Arizona's triple-digit heat but arid climate allows the roof to open a bit more frequently, especially in the early and later months. In 2021, the roof was open for 25 home games. The stadium boasts a robust air conditioning system that can cool the stadium quickly and allow the roof to remain open longer.

The award for "why does the roof even retract?" goes to Miami though, which played under an open roof…just twice in 2021. Thunderstorms are a near-daily summer occurrence and South Florida will never be without humidity during any game.

Flip a coin…

The other two retractable roof stadiums aside from Seattle are also in the North: Milwaukee and Toronto. Here, rain (and snow) are more of a factor to guard against game delays or postponements.

Data shows Milwaukee's American Family Field's roof does get a decent workout.

"Precipitation, temperature and wind are all factors, and with conditions changing during games at times, the roof is not always open or closed for the entire game," said Andrew Gruman, of the Milwaukee Brewers.

In 2021, the season was nearly evenly split, with 42 games played under an open roof and 39 games played enclosed.

Toronto's Rogers Centre -- the first retractable roof stadium in baseball -- is roughly on par. 

I don't have applicable 2021 data since the Blue Jays haven't played a full season in their home park since before the pandemic began due to travel restrictions crossing to and from Canada.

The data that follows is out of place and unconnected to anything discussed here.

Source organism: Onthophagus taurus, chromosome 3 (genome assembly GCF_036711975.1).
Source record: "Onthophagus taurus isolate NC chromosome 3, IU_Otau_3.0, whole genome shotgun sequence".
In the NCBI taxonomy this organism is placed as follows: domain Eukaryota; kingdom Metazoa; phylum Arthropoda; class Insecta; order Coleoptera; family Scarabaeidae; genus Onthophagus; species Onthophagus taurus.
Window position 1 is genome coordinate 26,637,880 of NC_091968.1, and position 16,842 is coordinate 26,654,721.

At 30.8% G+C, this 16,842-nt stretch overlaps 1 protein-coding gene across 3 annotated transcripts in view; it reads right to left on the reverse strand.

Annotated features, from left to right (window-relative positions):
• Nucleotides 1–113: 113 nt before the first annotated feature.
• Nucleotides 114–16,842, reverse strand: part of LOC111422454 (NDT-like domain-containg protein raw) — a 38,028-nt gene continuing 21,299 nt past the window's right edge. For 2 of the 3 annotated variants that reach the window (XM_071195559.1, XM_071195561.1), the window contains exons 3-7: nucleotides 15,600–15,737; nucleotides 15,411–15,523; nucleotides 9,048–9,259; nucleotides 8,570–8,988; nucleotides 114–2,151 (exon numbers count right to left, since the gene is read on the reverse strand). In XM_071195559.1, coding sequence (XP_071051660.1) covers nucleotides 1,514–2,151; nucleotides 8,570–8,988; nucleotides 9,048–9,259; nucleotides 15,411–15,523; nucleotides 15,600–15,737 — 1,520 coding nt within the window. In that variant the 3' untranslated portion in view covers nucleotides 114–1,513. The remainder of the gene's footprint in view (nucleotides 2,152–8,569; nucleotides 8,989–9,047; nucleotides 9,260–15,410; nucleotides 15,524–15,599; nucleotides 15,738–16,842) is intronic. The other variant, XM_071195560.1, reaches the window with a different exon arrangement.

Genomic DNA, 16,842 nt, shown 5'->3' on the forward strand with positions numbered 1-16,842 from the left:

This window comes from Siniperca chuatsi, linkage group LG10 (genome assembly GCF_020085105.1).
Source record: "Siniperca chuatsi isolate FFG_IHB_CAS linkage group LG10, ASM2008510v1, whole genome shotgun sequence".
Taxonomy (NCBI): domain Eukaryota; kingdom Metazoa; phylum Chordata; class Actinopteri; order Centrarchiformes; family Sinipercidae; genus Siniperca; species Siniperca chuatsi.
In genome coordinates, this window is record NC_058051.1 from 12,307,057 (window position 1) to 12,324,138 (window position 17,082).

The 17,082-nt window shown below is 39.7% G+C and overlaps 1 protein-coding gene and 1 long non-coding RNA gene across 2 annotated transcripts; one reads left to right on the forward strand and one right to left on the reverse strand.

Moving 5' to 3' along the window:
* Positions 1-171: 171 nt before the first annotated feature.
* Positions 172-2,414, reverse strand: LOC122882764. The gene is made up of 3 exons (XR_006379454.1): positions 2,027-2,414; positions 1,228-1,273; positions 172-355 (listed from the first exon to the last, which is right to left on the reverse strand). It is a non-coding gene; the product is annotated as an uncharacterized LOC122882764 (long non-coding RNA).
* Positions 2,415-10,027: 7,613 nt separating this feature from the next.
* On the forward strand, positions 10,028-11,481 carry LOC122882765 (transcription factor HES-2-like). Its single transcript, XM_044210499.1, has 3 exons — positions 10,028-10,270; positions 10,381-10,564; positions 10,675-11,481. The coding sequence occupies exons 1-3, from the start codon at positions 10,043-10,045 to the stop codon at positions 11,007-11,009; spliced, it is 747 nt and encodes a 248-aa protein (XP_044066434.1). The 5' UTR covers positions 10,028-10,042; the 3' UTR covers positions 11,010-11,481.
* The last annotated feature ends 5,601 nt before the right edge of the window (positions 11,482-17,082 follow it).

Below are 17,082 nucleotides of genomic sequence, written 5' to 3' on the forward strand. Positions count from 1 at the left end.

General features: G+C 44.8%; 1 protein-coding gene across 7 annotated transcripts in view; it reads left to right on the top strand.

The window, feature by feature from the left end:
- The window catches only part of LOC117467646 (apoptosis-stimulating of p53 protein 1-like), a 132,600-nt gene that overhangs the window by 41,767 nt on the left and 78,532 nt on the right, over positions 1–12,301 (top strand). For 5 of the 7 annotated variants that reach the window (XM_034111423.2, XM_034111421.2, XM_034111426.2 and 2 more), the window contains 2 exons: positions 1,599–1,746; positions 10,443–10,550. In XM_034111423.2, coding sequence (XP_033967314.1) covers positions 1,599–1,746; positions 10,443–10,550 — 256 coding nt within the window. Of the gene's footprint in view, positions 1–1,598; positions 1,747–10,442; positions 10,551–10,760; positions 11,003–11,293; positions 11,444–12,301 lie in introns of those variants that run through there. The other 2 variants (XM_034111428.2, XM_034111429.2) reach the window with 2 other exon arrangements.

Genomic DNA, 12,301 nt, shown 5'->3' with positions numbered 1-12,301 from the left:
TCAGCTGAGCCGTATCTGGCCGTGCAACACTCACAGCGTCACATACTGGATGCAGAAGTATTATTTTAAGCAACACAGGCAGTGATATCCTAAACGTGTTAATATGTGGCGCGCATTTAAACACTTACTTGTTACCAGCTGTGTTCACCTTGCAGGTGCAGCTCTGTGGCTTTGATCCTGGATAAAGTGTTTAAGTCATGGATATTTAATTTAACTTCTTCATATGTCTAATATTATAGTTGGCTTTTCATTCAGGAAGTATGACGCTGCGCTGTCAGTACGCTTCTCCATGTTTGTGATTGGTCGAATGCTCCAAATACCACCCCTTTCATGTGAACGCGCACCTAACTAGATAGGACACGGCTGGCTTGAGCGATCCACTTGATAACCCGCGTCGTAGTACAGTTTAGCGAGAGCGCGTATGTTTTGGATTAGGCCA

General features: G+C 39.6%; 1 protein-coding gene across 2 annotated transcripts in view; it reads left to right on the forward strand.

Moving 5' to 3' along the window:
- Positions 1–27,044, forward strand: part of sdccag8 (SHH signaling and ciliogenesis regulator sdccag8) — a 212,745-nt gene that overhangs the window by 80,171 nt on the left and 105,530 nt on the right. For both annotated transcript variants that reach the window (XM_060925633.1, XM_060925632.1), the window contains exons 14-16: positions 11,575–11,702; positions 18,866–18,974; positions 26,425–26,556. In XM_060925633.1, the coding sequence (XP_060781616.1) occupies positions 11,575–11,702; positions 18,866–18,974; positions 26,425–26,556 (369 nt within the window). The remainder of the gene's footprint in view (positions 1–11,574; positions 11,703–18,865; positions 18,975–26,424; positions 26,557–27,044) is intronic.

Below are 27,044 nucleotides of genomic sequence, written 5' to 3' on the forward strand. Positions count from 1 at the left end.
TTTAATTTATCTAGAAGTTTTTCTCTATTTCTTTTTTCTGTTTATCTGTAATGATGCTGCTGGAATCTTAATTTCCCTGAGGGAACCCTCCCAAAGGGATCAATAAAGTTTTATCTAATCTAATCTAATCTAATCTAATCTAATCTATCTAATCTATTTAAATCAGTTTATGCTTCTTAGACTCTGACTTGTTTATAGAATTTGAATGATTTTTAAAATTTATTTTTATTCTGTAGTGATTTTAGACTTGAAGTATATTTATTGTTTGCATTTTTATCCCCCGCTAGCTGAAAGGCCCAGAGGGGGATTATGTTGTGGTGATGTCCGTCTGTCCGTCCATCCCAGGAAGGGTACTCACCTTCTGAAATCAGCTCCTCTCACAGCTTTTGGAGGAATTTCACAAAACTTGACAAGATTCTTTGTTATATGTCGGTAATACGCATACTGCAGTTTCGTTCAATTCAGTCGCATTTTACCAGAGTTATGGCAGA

However, over the stadium's life, they have averaged 44 games with the roof open, 32 with it closed and five games where the roof was extended or retracted during the game.

But Seattle has to be closed more than that, right?

Wrong, and it's not even close.

In all of 2021, Seattle used their roof a whopping 13 times -- 10 times it was closed start to finish while the roof was extended during play for three additional games. 2021 was a bit of a drier spring and summer, but even if you add up all the years the park has been open since 1999, the stadium averages only about 17-18 games a year with a closed roof, according to Alex Mayer, Baseball Information Coordinator for the Seattle Mariners.

How can Seattle use their roof the least?

First of all, Seattle's stadium is unique among its retractable roof brethren in that extending the roof does not enclose the stadium, it just covers the field -- think of it like a carport. Thus, the stadium is not temperature controlled but just under a big umbrella. Whether it's 32 degrees or 92 degrees, there is no point in closing the roof for temperature comfort.

Second, while Seattle's fall and winters feature rain several days a week, the late spring and summer seasons are quite dry. The city averages only about an inch of rain in July and August, meaning most baseball games can go off without any worries from rain.

However, team officials will tell you the roof is important because many fans drive multiple hours to reach the stadium and having the confidence the game won't be rained out is important. So far, 2022 has proved it well as the roof has been already been used 16 times due to a very soggy spring -- but still far behind much of the other stadiums' use.